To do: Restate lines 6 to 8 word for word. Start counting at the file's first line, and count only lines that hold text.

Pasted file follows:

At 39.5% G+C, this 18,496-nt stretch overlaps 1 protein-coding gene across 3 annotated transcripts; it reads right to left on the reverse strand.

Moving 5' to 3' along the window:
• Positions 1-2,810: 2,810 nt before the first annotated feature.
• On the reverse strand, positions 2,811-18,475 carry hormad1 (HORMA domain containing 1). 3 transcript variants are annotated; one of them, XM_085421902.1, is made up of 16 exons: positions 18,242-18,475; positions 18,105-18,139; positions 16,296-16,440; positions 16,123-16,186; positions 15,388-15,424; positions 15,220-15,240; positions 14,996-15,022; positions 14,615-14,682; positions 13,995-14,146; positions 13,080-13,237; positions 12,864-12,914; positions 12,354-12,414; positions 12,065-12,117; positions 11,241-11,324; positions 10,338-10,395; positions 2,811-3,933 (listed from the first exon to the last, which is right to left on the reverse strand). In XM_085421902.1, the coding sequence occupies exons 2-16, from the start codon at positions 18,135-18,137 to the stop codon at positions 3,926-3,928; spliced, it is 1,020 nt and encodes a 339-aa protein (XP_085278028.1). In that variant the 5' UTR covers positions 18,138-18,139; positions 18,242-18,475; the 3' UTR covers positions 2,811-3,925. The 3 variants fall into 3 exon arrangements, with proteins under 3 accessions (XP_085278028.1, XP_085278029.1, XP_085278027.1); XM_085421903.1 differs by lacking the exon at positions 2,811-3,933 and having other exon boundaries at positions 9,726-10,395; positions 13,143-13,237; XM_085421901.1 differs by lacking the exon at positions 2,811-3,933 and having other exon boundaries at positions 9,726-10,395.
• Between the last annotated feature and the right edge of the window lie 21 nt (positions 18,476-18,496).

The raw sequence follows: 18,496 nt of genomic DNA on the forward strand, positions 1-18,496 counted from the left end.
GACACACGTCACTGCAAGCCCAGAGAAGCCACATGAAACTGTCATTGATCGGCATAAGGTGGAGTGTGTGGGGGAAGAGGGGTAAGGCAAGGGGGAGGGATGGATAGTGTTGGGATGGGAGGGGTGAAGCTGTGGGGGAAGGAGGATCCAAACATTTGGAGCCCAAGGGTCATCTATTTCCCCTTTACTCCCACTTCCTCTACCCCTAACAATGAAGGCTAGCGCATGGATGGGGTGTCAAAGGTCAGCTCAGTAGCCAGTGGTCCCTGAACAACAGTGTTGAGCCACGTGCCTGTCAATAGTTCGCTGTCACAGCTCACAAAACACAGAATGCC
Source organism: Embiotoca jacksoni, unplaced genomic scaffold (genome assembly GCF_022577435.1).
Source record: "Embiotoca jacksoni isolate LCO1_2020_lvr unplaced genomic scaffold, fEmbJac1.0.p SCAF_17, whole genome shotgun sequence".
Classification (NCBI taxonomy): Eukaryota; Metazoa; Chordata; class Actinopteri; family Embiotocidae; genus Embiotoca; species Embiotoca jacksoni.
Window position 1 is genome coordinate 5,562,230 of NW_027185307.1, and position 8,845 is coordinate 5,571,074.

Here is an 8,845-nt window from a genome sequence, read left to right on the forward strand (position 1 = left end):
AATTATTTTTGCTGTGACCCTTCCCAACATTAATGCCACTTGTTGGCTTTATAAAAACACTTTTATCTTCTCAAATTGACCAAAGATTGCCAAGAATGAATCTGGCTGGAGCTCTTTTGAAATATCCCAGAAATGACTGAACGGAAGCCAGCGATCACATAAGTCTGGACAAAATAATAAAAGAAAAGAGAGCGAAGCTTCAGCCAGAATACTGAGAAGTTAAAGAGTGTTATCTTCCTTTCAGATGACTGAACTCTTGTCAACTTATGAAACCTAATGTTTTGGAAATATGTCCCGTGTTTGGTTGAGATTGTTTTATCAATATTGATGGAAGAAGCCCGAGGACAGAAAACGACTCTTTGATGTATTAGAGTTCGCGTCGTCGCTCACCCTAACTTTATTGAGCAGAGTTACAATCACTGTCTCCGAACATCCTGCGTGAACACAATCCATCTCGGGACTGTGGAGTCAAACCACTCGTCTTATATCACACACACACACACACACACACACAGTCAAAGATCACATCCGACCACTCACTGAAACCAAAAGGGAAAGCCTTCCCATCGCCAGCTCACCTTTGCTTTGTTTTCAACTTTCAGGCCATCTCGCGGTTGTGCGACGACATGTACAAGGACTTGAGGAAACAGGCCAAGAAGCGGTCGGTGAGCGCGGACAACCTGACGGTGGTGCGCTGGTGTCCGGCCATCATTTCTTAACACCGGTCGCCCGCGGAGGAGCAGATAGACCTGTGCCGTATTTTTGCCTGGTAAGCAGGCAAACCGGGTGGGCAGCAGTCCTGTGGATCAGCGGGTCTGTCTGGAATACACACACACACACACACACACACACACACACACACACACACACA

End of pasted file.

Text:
The raw sequence follows: 18,496 nt of genomic DNA on the forward strand, positions 1-18,496 counted from the left end.
GACACACGTCACTGCAAGCCCAGAGAAGCCACATGAAACTGTCATTGATCGGCATAAGGTGGAGTGTGTGGGGGAAGAGGGGTAAGGCAAGGGGGAGGGATGGATAGTGTTGGGATGGGAGGGGTGAAGCTGTGGGGGAAGGAGGATCCAAACATTTGGAGCCCAAGGGTCATCTATTTCCCCTTTACTCCCACTTCCTCTACCCCTAACAATGAAGGCTAGCGCATGGATGGGGTGTCAAAGGTCAGCTCAGTAGCCAGTGGTCCCTGAACAACAGTGTTGAGCCACGTGCCTGTCAATAGTTCGCTGTCACAGCTCACAAAACACAGAATGCC
Source organism: Embiotoca jacksoni, unplaced genomic scaffold (genome assembly GCF_022577435.1).